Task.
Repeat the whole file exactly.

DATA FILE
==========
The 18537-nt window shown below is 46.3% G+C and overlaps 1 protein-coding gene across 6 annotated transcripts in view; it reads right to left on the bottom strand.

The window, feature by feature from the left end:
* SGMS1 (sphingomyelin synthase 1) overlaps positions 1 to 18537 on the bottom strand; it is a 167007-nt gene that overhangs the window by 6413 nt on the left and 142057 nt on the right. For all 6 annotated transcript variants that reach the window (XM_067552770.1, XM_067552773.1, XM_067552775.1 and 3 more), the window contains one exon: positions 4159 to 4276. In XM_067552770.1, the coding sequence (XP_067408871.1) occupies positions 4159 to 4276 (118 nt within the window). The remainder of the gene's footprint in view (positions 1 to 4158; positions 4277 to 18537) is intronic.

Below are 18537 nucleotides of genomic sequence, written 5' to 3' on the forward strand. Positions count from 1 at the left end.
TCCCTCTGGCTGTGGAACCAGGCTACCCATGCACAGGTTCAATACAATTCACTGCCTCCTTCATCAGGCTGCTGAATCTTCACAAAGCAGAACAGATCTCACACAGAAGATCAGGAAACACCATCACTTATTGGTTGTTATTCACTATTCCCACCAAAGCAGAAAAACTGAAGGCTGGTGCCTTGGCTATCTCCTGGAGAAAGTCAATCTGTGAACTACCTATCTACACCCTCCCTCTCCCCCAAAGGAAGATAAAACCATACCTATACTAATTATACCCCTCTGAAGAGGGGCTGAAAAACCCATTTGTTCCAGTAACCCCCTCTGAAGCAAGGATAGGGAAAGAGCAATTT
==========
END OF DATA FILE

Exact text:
The 18537-nt window shown below is 46.3% G+C and overlaps 1 protein-coding gene across 6 annotated transcripts in view; it reads right to left on the bottom strand.

The window, feature by feature from the left end:
* SGMS1 (sphingomyelin synthase 1) overlaps positions 1 to 18537 on the bottom strand; it is a 167007-nt gene that overhangs the window by 6413 nt on the left and 142057 nt on the right. For all 6 annotated transcript variants that reach the window (XM_067552770.1, XM_067552773.1, XM_067552775.1 and 3 more), the window contains one exon: positions 4159 to 4276. In XM_067552770.1, the coding sequence (XP_067408871.1) occupies positions 4159 to 4276 (118 nt within the window). The remainder of the gene's footprint in view (positions 1 to 4158; positions 4277 to 18537) is intronic.

Below are 18537 nucleotides of genomic sequence, written 5' to 3' on the forward strand. Positions count from 1 at the left end.
TCCCTCTGGCTGTGGAACCAGGCTACCCATGCACAGGTTCAATACAATTCACTGCCTCCTTCATCAGGCTGCTGAATCTTCACAAAGCAGAACAGATCTCACACAGAAGATCAGGAAACACCATCACTTATTGGTTGTTATTCACTATTCCCACCAAAGCAGAAAAACTGAAGGCTGGTGCCTTGGCTATCTCCTGGAGAAAGTCAATCTGTGAACTACCTATCTACACCCTCCCTCTCCCCCAAAGGAAGATAAAACCATACCTATACTAATTATACCCCTCTGAAGAGGGGCTGAAAAACCCATTTGTTCCAGTAACCCCCTCTGAAGCAAGGATAGGGAAAGAGCAATTT